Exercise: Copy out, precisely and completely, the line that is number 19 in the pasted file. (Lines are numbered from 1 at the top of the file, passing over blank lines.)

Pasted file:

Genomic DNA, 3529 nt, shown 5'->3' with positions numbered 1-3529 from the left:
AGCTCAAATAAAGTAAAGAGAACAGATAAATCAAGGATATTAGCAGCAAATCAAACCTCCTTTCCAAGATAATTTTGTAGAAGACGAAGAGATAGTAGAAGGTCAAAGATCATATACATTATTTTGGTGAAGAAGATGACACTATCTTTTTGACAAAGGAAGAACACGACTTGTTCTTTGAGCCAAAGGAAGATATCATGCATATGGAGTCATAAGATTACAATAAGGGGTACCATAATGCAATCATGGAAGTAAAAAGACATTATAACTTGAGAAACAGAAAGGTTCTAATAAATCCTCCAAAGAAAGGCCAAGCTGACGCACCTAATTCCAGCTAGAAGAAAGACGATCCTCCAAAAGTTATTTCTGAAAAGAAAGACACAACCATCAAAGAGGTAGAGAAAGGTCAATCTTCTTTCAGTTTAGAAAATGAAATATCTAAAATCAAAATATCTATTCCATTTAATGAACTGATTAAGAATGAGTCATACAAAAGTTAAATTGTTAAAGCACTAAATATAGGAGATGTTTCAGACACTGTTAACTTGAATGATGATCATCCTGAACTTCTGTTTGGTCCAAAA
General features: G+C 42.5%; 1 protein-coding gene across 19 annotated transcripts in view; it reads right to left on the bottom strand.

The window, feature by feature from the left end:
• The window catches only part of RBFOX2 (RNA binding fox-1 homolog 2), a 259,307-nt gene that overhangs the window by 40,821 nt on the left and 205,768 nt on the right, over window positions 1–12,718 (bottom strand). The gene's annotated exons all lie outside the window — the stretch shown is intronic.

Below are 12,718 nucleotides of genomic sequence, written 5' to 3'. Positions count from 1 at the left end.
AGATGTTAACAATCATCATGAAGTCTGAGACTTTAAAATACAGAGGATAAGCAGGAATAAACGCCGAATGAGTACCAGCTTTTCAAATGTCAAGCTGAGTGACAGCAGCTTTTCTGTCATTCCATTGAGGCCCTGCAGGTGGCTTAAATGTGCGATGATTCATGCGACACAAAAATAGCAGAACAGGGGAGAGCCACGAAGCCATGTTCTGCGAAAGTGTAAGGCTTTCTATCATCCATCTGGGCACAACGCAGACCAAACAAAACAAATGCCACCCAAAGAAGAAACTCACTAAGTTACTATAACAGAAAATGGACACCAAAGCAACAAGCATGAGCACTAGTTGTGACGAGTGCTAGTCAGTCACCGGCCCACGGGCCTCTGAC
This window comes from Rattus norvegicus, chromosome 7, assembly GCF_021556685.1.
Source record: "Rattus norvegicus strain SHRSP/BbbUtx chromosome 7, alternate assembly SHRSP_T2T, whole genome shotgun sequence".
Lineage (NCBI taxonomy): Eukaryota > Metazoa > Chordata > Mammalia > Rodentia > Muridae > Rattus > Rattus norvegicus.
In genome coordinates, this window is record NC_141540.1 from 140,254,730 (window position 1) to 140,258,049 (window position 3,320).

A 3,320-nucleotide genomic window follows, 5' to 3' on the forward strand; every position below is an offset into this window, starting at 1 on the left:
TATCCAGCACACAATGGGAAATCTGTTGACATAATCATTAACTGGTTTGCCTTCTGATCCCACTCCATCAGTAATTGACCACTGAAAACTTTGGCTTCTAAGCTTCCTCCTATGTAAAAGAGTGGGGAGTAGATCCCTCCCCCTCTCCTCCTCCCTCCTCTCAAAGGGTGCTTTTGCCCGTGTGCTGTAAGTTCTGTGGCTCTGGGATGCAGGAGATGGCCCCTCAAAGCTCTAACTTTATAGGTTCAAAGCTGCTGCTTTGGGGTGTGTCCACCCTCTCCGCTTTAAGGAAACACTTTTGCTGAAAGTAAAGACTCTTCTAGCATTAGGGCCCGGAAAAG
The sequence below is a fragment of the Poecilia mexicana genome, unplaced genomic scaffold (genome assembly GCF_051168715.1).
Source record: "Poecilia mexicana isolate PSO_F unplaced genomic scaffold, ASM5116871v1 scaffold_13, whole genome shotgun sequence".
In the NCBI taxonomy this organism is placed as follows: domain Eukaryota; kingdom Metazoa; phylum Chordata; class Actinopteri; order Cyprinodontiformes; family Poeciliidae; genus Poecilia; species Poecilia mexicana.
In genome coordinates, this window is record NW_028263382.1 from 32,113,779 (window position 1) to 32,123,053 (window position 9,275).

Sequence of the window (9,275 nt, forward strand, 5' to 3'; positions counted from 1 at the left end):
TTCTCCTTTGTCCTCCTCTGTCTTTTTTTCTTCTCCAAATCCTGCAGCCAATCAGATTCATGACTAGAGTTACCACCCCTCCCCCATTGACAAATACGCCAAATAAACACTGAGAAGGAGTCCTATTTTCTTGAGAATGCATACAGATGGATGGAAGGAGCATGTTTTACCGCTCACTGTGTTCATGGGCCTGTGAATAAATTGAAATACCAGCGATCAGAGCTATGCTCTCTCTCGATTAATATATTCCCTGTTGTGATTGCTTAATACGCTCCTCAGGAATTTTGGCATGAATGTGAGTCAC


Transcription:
TTCTCCTTTGTCCTCCTCTGTCTTTTTTTCTTCTCCAAATCCTGCAGCCAATCAGATTCATGACTAGAGTTACCACCCCTCCCCCATTGACAAATACGCCAAATAAACACTGAGAAGGAGTCCTATTTTCTTGAGAATGCATACAGATGGATGGAAGGAGCATGTTTTACCGCTCACTGTGTTCATGGGCCTGTGAATAAATTGAAATACCAGCGATCAGAGCTATGCTCTCTCTCGATTAATATATTCCCTGTTGTGATTGCTTAATACGCTCCTCAGGAATTTTGGCATGAATGTGAGTCAC